Treasuries fell on speculation the rally that pushed 10-year yields to the lowest in 20 months went too far too fast before today’s $21 billion auction of the securities.
The 10-year auction yield is poised to be the lowest since May 2013 as a slump in commodities price has damped the outlook for inflation. Treasuries have gained 1.5 percent this year, after returning 6.2 percent last year, the most since 2011, according to Bloomberg U.S. Treasury Bond Index. Commodities prices fell to a 12-year low, fueling speculation the Federal Reserve will take a cautious approach to raising interest rates.
“Ten years at these low yields will be a test to see where demand is,” said Charles Comiskey, head of Treasury trading at Bank of Nova Scotia in New York, one of 22 primary dealers that trade with the Fed. The central bank is “still on track for the rate hike and beginning lift off in the middle of this year.”
The U.S. 10-year yield rose two basis points, or 0.02 percentage point, to 1.93 percent at 11:36 a.m. New York time, after falling to 1.8622 percent earlier, matching the low on Oct. 15 that was the least since May 2013. The 2.25 percent note due in November 2024 traded at 102 26/32, according to Bloomberg Bond Trader prices.
Thirty-year yields touched 2.46 percent, the lowest since July 2012, when they set a record low of 2.44 percent.
A worldwide rally in sovereign bonds pushed the effective yield on securities tracked by the Bank of America Merrill Lynch Global Broad Market Sovereign Plus Index to 1.21 percent yesterday, the least in data going back to 1996.
Treasuries investors turned bearish in the week ended yesterday, according to a survey by JPMorgan Chase & Co. Investors increased the proportion of net shorts to nine percentage points, from zero the previous week, according to the survey.
Outright longs were cut to 13 percent, from 17 percent the previous week. The figure represents the least longs since Oct. 27. Outright shorts, bets the securities would fall in value, rose to 22 percent, from 17 percent, which had been the least since February.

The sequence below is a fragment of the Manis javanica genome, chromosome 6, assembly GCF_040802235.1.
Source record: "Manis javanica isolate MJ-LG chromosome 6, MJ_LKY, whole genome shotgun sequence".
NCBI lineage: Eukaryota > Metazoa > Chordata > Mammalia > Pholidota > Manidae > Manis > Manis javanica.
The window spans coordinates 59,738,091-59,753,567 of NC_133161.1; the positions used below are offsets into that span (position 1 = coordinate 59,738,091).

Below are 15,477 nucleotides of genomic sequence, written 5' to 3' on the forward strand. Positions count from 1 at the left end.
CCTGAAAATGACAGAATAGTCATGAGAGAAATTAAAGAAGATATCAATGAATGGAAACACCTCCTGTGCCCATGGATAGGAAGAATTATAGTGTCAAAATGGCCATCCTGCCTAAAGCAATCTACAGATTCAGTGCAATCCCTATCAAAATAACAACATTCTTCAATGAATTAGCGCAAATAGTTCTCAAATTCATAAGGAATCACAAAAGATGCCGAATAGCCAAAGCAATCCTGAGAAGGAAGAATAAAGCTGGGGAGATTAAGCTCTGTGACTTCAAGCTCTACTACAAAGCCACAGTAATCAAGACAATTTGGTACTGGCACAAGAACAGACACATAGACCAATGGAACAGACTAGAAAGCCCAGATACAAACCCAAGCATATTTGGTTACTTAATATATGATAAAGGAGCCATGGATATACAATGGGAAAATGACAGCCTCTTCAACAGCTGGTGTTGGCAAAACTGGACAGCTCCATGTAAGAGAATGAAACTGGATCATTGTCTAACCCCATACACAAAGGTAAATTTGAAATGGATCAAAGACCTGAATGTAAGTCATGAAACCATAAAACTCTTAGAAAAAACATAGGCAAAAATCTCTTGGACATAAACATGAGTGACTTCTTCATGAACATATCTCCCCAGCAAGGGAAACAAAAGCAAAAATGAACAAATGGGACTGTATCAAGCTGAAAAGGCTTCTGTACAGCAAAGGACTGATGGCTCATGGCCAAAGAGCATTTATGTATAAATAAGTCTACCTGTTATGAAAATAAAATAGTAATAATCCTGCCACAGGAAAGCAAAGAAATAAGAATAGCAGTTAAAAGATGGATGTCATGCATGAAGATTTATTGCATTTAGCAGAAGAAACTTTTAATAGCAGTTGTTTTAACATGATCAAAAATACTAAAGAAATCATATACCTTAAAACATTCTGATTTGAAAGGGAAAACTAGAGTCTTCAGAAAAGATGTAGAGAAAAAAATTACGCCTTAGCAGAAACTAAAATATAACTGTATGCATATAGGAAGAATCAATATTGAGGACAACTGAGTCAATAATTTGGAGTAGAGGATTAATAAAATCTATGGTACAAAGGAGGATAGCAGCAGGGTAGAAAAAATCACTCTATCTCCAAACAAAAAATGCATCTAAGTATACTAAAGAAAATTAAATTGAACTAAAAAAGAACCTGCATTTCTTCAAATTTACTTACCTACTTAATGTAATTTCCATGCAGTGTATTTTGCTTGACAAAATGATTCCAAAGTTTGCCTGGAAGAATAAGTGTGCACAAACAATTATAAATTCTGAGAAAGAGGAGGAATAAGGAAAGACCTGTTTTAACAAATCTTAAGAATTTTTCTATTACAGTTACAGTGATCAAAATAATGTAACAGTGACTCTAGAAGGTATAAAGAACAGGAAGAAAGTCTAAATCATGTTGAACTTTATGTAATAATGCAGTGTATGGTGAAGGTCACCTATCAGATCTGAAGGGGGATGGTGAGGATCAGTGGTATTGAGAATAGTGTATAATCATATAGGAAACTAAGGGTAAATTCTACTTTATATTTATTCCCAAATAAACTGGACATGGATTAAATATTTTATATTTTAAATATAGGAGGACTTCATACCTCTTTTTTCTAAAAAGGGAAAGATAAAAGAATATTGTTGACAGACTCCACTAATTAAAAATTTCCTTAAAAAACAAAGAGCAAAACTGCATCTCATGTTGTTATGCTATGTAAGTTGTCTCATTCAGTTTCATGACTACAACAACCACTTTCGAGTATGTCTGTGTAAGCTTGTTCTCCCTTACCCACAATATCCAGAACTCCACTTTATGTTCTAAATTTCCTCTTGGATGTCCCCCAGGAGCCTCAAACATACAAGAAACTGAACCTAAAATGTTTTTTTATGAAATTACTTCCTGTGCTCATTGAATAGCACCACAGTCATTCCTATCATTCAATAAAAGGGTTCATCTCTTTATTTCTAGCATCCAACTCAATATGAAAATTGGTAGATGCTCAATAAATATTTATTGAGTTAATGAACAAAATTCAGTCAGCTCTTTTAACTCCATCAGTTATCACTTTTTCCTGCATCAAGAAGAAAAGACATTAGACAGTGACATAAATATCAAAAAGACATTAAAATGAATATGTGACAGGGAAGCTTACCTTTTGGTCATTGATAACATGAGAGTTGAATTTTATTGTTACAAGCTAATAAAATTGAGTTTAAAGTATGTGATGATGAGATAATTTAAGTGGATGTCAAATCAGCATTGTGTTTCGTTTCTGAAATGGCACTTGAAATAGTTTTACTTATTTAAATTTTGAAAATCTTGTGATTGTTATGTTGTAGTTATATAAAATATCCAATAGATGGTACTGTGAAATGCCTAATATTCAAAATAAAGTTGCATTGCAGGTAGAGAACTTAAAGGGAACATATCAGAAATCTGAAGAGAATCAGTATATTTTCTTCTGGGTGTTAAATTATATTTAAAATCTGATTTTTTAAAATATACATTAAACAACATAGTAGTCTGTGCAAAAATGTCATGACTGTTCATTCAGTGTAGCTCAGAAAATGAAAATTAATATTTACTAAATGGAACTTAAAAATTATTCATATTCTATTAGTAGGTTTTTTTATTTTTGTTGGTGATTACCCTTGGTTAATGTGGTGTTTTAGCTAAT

The $21 billion of 10-year Treasuries scheduled for sale today yielded 1.94 percent in pre-auction trading. That would be the lowest level at the monthly auctions since May 2013.
At the previous sale of the benchmark securities in December, investors bid for 2.97 times the amount of debt offered, the highest since March 2013.
The U.S. sold $24 billion of three-year notes yesterday, and it plans to auction $13 billion of 30-year bonds tomorrow.
Government bonds have surged this year as oil tumbled more than 55 percent since June and copper sank to the lowest since 2009, dimming the outlook for consumer prices.
The Bloomberg Commodity Index reached its lowest level since 2002. Crude oil futures declined 0.5 percent to $45.82 a barrel in New York, after reaching the lowest level since April 2009.
The difference between yields on 10-year Treasuries and similar-maturity Treasury Inflation Protected Securities, a gauge of market expectations for consumer prices, was at 1.53 percentage points, the least since 2010.
Fed officials said they plan to raise interest rates later this year after holding their target for the federal funds rate at virtually zero since December 2008 to bolster economic growth.
“There’s no meaningful sign of inflation yet and that will keep the Fed from moving forward the date of the first hike,” said Ian Lyngen, a government-bond strategist at CRT Capital Group LLC in Stamford, Connecticut.
Slower inflation may also prompt central banks to extend stimulus, keeping down borrowing costs to fulfill their mandates. The European Central Bank may make a decision on whether to start buying government debt as soon as its Jan. 22 meeting, Executive Board member Benoit Coeure was quoted as saying in an interview with Die Welt.
The Bank of America sovereign index has returned 3.1 percent in the three months ended yesterday. The MSCI All-Country World Index of shares advanced 3 percent, including reinvested dividends.
U.S. debt maturing in five years yielded more than similar maturities in 19 developed nations, according to data compiled by Bloomberg. The U.S. notes yielded 1.37 percent, while yields were at negative levels in Switzerland, Japan and Germany.